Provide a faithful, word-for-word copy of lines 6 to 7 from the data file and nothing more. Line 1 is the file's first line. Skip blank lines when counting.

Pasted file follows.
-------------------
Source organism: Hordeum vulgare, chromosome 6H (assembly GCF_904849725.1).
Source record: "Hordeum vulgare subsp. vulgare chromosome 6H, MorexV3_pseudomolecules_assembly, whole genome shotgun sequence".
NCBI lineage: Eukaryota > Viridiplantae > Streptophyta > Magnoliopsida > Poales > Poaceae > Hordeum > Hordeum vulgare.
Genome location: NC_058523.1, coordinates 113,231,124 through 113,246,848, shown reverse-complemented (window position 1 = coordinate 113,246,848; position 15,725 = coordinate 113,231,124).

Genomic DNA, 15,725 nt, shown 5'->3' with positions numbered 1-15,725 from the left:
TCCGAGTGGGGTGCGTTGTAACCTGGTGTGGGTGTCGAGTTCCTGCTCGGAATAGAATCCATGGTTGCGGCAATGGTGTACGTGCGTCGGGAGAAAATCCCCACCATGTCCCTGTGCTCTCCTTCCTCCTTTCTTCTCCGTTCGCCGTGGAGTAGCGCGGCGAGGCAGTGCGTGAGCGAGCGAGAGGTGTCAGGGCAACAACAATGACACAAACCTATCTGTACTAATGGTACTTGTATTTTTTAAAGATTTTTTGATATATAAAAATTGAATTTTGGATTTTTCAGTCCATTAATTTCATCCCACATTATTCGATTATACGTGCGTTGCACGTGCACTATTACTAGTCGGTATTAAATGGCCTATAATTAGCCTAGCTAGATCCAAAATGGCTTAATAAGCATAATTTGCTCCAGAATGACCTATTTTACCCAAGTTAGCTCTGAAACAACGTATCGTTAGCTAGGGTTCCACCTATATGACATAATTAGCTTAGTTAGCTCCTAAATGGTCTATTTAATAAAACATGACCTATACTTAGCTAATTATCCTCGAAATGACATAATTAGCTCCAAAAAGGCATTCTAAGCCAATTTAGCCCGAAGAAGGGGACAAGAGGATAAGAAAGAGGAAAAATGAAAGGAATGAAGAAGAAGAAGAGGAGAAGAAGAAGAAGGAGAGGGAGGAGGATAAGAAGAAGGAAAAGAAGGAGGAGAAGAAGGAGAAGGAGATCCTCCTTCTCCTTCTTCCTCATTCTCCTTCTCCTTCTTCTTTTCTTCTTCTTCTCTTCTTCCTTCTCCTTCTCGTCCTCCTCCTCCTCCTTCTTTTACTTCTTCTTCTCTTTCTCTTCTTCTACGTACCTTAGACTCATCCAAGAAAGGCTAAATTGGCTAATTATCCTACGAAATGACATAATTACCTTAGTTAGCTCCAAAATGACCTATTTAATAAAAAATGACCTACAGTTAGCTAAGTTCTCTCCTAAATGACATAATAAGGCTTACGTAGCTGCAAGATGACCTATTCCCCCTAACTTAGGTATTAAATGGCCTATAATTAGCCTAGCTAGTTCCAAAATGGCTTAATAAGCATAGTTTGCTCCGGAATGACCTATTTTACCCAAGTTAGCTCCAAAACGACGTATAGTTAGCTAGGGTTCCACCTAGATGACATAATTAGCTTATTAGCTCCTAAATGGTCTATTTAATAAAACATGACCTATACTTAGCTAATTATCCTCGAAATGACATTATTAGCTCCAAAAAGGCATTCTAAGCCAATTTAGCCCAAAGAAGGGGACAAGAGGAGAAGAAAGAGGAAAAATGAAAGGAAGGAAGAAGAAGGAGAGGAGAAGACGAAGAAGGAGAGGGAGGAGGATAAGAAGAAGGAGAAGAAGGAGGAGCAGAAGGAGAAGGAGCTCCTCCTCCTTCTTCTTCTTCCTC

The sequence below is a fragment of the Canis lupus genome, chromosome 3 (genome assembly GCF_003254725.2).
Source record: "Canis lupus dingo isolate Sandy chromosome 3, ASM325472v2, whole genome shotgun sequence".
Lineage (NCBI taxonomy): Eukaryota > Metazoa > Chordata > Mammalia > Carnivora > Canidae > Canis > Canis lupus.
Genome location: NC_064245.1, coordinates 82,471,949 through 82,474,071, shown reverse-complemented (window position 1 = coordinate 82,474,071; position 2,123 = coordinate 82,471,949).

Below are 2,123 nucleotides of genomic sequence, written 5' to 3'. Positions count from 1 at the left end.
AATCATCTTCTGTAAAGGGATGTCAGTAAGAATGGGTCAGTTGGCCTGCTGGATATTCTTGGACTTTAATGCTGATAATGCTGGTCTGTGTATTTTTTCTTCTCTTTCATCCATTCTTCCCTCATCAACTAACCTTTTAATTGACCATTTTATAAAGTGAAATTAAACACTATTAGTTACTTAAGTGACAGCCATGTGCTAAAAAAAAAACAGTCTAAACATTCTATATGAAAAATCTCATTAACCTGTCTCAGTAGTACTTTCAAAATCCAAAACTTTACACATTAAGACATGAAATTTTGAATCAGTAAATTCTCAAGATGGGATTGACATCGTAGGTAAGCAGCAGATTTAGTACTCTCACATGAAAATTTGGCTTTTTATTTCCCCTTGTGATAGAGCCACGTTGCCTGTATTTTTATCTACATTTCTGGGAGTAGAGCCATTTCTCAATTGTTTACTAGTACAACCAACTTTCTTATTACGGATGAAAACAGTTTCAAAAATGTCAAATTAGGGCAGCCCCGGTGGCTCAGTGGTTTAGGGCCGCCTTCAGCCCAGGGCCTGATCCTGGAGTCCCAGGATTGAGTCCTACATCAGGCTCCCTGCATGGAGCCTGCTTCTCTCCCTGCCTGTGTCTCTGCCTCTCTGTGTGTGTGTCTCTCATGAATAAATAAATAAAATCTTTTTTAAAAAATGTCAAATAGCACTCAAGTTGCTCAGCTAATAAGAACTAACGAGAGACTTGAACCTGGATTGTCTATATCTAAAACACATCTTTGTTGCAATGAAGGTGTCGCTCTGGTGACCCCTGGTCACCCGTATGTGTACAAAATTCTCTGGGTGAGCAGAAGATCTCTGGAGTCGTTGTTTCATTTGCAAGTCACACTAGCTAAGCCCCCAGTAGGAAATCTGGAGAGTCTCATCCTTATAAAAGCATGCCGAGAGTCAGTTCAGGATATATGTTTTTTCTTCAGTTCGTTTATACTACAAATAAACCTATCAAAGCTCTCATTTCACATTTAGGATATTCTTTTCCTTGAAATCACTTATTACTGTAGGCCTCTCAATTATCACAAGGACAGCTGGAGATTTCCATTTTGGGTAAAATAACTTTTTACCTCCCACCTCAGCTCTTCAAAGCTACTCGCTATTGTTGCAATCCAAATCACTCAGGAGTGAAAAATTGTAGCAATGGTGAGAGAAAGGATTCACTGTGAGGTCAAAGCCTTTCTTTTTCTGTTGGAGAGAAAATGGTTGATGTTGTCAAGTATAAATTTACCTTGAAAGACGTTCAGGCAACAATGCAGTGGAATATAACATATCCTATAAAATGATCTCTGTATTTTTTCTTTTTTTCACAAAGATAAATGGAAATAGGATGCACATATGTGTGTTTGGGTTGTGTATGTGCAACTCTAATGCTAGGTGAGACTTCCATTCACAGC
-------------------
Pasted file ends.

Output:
TCCGAGTGGGGTGCGTTGTAACCTGGTGTGGGTGTCGAGTTCCTGCTCGGAATAGAATCCATGGTTGCGGCAATGGTGTACGTGCGTCGGGAGAAAATCCCCACCATGTCCCTGTGCTCTCCTTCCTCCTTTCTTCTCCGTTCGCCGTGGAGTAGCGCGGCGAGGCAGTGCGTGAGCGAGCGAGAGGTGTCAGGGCAACAACAATGACACAAACCTATCTGTACTAATGGTACTTGTATTTTTTAAAGATTTTTTGATATATAAAAATTGAATTTTGGATTTTTCAGTCCATTAATTTCATCCCACATTATTCGATTATACGTGCGTTGCACGTGCACTATTACTAGTCGGTATTAAATGGCCTATAATTAGCCTAGCTAGATCCAAAATGGCTTAATAAGCATAATTTGCTCCAGAATGACCTATTTTACCCAAGTTAGCTCTGAAACAACGTATCGTTAGCTAGGGTTCCACCTATATGACATAATTAGCTTAGTTAGCTCCTAAATGGTCTATTTAATAAAACATGACCTATACTTAGCTAATTATCCTCGAAATGACATAATTAGCTCCAAAAAGGCATTCTAAGCCAATTTAGCCCGAAGAAGGGGACAAGAGGATAAGAAAGAGGAAAAATGAAAGGAATGAAGAAGAAGAAGAGGAGAAGAAGAAGAAGGAGAGGGAGGAGGATAAGAAGAAGGAAAAGAAGGAGGAGAAGAAGGAGAAGGAGATCCTCCTTCTCCTTCTTCCTCATTCTCCTTCTCCTTCTTCTTTTCTTCTTCTTCTCTTCTTCCTTCTCCTTCTCGTCCTCCTCCTCCTCCTTCTTTTACTTCTTCTTCTCTTTCTCTTCTTCTACGTACCTTAGACTCATCCAAGAAAGGCTAAATTGGCTAATTATCCTACGAAATGACATAATTACCTTAGTTAGCTCCAAAATGACCTATTTAATAAAAAATGACCTACAGTTAGCTAAGTTCTCTCCTAAATGACATAATAAGGCTTACGTAGCTGCAAGATGACCTATTCCCCCTAACTTAGGTATTAAATGGCCTATAATTAGCCTAGCTAGTTCCAAAATGGCTTAATAAGCATAGTTTGCTCCGGAATGACCTATTTTACCCAAGTTAGCTCCAAAACGACGTATAGTTAGCTAGGGTTCCACCTAGATGACATAATTAGCTTATTAGCTCCTAAATGGTCTATTTAATAAAACATGACCTATACTTAGCTAATTATCCTCGAAATGACATTATTAGCTCCAAAAAGGCATTCTAAGCCAATTTAGCCCAAAGAAGGGGACAAGAGGAGAAGAAAGAGGAAAAATGAAAGGAAGGAAGAAGAAGGAGAGGAGAAGACGAAGAAGGAGAGGGAGGAGGATAAGAAGAAGGAGAAGAAGGAGGAGCAGAAGGAGAAGGAGCTCCTCCTCCTTCTTCTTCTTCCTC

The sequence below is a fragment of the Canis lupus genome, chromosome 3 (genome assembly GCF_003254725.2).